Karlu Karlu by Marilyn Humbert

australia marco saracco licensed

Karlu Karlu
by Marilyn Humbert

The cold, razor wind of July
scarves and scars the round red rocks,
eucalypt leaves sigh in a modulated minor key.

Burnt upright sticks cast slender shadows
and untouched silk white boles flash
in the ghost light of star fall.

He pads soundless, wild and unkempt,
dew dipped hair gleams beneath the full moon’s glare,
snarling lips expose needle-point teeth
as his voice rolls in the rush of river-song.

This night of dingo howls
star sparkles and moonbeams,
he sings of keening kites,

mouse burrows lined with winter-grass
and jigsaw tales of wattle flowers.
He croons the bush curlew’s dirge
through the filaments of dusk and dawn

‘til embers glow blood red
and he fades in the shadows
of Karlu Karlu.

PHOTO: Wild dingo at Karlu Karlu (Devils Marbles), Northern Territory, Australia. Photo by Marco Saracco, used by permission.

NOTE: Karlu Karlu / Devils Marbles Conservation Reserve is a protected area in the Northern Territory of Australia,  about 244 miles north of Alice Springs.  The area is of great cultural and spiritual significance to the traditional Aboriginal owners of the land, and the reserve protects one of the oldest religious sites in the world as well as the natural rock formations found there. Karlu Karlu is the local Aboriginal term for both the rock features and the surrounding area. The Aboriginal term translates as “round boulders” and refers to the large boulders found mainly on the western side of the reserve. In 2008, ownership of Karlu Karlu/Devils Marbles was officially passed from the Parks and Wildlife Service of the Northern Territory back to the Traditional Owners. The reserve is now leased back to the Parks Service under a 99-year lease, and the site is jointly managed by rangers and Traditional Owners.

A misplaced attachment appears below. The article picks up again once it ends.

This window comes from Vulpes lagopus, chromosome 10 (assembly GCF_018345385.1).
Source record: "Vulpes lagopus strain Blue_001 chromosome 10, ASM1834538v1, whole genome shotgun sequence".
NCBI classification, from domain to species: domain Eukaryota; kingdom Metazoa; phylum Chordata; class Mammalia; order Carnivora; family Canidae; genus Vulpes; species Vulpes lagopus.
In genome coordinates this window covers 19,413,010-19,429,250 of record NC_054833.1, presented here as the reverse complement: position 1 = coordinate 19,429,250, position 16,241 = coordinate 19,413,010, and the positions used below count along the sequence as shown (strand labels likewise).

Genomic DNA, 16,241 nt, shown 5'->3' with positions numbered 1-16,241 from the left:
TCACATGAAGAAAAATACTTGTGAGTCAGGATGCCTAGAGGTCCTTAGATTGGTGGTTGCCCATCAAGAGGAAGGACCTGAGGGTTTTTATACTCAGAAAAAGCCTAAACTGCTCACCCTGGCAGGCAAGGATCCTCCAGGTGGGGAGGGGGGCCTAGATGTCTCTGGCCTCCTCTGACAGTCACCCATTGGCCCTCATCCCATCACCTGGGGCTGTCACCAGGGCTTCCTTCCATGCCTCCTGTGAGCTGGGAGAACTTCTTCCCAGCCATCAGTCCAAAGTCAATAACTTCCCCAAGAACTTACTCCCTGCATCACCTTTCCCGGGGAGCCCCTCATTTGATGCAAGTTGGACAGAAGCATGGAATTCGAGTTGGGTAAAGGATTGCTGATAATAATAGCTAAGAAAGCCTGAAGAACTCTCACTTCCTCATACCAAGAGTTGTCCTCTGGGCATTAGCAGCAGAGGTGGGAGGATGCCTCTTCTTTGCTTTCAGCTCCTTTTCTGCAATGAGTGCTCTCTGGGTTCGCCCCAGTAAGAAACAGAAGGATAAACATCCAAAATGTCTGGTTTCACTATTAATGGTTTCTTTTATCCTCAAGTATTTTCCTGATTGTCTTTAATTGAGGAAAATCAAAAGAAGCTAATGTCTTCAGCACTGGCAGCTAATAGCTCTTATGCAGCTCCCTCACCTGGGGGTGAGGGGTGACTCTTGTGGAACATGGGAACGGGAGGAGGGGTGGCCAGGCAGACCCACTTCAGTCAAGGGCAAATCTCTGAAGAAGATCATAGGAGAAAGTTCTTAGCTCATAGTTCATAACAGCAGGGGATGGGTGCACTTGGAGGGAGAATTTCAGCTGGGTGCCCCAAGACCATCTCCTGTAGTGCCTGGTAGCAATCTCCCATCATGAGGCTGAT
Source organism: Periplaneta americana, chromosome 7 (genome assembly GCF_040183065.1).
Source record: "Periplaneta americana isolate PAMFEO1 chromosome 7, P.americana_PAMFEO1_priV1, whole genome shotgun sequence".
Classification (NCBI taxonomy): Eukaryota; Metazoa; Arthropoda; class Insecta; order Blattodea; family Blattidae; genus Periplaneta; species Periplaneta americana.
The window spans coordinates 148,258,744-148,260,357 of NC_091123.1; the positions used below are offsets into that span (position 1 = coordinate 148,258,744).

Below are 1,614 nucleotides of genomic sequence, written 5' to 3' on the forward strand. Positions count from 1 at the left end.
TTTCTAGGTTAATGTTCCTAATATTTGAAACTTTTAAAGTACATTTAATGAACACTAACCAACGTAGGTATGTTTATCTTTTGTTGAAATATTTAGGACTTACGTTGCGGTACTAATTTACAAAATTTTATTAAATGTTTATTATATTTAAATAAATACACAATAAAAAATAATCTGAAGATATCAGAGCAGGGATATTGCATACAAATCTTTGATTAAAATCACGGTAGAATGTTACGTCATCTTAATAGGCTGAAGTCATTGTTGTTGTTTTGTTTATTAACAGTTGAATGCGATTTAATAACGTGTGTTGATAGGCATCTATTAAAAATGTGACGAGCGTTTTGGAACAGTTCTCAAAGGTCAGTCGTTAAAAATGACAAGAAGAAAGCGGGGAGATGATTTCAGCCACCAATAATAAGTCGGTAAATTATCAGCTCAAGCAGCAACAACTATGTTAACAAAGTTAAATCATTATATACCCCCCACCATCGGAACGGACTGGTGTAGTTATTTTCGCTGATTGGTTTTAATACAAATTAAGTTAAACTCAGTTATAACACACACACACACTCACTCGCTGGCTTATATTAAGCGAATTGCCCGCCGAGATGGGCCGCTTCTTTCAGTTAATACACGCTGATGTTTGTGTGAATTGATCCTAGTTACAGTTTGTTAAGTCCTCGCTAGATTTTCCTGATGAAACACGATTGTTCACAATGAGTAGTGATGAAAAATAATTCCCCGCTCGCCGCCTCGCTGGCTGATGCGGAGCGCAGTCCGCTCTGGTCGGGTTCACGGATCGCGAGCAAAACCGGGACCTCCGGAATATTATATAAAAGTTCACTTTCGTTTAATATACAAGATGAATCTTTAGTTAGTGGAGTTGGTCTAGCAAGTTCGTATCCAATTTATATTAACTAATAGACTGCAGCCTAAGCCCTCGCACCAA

karlu karlu dingo adam gormley

NOTE: The dingo is a wild dog found in Australia, with a habitat that covers most of the continent. As Australia’s most predominant terrestrial predator, dingoes prey on mammals up to the size of the large red kangaroo, in addition to birds, reptiles, and fish. A dingo pack usually consists of a mated pair, their offspring from the current year, and sometimes offspring from the previous year.  The dingo plays a prominent role in the Dreamtime stories of indigenous Australians.

PHOTO: Dingo, Karlu Karlu (Devils Marbles), 2011 by Adam Gormley,  © All Rights Reserved. 

australia benny marty licensed

NOTE FROM THE AUTHOR: We were camped beneath the rocks. This night, just on dusk, a dingo trotted through the campground—bold, nonchalant, without a care—and disappeared into the darkness.

PHOTO: Sunset at Karlu Karlu, Australia. Photo by Benny Marty, used by permission.

photo-marilyn-humbert-copy

ABOUT THE AUTHOR: Marilyn Humbert lives in the Northern suburbs of Sydney, New South Wales, Australia. Her free-verse poems have been awarded prizes in competitions, published most recently in Ethelzine Vol. 6 and Black Bough Poetry Deep Time Vol 2.  Her tanka and haiku appear in international and Australian journals, anthologies, and online.

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